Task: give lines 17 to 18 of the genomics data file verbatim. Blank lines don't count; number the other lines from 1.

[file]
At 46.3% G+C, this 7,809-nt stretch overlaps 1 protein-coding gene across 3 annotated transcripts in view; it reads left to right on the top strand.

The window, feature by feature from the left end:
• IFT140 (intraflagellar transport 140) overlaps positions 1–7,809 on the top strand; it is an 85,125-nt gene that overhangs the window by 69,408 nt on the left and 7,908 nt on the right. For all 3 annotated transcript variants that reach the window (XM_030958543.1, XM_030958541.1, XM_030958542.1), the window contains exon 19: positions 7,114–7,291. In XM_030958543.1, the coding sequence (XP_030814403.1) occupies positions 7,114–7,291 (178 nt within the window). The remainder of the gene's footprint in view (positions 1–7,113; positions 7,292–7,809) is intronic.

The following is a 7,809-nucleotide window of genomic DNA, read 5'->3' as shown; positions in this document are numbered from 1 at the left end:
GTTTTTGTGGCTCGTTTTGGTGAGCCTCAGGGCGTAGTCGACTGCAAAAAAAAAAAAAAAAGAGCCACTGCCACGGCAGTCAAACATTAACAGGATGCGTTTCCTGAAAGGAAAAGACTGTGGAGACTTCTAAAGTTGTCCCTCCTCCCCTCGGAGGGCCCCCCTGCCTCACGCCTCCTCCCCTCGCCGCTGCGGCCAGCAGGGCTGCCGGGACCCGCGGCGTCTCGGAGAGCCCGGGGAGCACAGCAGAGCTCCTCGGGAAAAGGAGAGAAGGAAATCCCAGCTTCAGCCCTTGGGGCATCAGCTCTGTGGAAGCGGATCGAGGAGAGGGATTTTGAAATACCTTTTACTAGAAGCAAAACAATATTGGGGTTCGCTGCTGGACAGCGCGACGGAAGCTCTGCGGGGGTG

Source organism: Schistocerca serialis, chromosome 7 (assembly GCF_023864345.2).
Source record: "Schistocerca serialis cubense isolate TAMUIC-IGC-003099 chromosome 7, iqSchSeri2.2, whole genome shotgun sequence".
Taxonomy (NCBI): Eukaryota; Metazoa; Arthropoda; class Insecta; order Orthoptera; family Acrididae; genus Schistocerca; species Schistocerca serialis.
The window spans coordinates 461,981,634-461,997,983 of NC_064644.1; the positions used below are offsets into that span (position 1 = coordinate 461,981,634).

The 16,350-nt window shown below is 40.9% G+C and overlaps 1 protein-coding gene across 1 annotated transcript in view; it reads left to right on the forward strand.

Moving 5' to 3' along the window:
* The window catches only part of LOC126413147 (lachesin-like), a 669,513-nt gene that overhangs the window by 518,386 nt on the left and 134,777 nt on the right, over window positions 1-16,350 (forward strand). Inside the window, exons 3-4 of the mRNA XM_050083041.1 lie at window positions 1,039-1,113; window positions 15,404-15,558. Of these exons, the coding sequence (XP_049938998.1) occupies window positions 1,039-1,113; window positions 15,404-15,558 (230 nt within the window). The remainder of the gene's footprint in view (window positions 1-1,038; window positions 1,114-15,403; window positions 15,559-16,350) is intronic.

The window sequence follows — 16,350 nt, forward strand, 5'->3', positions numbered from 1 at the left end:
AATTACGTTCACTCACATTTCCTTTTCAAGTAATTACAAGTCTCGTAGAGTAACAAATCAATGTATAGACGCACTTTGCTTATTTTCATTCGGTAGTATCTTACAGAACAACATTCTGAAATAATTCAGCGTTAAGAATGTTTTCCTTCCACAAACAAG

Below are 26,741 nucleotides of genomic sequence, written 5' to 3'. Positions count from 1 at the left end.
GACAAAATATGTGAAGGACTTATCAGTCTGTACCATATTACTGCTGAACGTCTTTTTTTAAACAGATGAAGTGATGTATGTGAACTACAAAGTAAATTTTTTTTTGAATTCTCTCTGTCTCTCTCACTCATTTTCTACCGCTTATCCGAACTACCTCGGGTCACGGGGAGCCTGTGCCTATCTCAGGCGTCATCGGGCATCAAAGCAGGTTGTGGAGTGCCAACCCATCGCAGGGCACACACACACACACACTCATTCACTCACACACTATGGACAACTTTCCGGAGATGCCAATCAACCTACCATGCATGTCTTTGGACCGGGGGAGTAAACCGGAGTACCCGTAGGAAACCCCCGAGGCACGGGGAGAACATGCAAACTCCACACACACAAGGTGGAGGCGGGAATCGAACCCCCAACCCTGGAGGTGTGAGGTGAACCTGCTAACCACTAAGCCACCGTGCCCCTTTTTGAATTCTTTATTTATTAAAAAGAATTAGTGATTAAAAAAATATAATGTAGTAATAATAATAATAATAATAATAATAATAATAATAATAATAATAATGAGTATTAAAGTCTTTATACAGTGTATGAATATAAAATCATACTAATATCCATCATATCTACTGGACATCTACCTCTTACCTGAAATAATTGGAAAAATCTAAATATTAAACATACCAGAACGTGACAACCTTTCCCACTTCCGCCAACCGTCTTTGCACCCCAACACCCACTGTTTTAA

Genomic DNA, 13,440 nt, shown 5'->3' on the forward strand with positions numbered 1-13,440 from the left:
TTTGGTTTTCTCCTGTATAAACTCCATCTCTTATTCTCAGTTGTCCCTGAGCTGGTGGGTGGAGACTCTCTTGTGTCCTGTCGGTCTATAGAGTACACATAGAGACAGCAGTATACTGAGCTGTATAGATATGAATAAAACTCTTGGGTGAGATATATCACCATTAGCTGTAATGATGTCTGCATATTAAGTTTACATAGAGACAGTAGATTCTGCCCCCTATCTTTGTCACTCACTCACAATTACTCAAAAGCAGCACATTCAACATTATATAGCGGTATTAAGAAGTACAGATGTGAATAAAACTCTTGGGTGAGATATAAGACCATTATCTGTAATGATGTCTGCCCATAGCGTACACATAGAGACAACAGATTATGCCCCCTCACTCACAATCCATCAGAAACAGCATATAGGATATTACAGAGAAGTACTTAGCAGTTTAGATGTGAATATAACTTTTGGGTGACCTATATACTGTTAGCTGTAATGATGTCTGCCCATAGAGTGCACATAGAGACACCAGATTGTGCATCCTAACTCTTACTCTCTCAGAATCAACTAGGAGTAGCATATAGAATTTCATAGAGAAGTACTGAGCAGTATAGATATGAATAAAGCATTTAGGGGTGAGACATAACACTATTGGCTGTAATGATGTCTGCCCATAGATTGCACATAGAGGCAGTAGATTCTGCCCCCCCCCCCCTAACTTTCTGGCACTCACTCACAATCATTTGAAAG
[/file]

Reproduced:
Genomic DNA, 13,440 nt, shown 5'->3' on the forward strand with positions numbered 1-13,440 from the left:
TTTGGTTTTCTCCTGTATAAACTCCATCTCTTATTCTCAGTTGTCCCTGAGCTGGTGGGTGGAGACTCTCTTGTGTCCTGTCGGTCTATAGAGTACACATAGAGACAGCAGTATACTGAGCTGTATAGATATGAATAAAACTCTTGGGTGAGATATATCACCATTAGCTGTAATGATGTCTGCATATTAAGTTTACATAGAGACAGTAGATTCTGCCCCCTATCTTTGTCACTCACTCACAATTACTCAAAAGCAGCACATTCAACATTATATAGCGGTATTAAGAAGTACAGATGTGAATAAAACTCTTGGGTGAGATATAAGACCATTATCTGTAATGATGTCTGCCCATAGCGTACACATAGAGACAACAGATTATGCCCCCTCACTCACAATCCATCAGAAACAGCATATAGGATATTACAGAGAAGTACTTAGCAGTTTAGATGTGAATATAACTTTTGGGTGACCTATATACTGTTAGCTGTAATGATGTCTGCCCATAGAGTGCACATAGAGACACCAGATTGTGCATCCTAACTCTTACTCTCTCAGAATCAACTAGGAGTAGCATATAGAATTTCATAGAGAAGTACTGAGCAGTATAGATATGAATAAAGCATTTAGGGGTGAGACATAACACTATTGGCTGTAATGATGTCTGCCCATAGATTGCACATAGAGGCAGTAGATTCTGCCCCCCCCCCCCTAACTTTCTGGCACTCACTCACAATCATTTGAAAG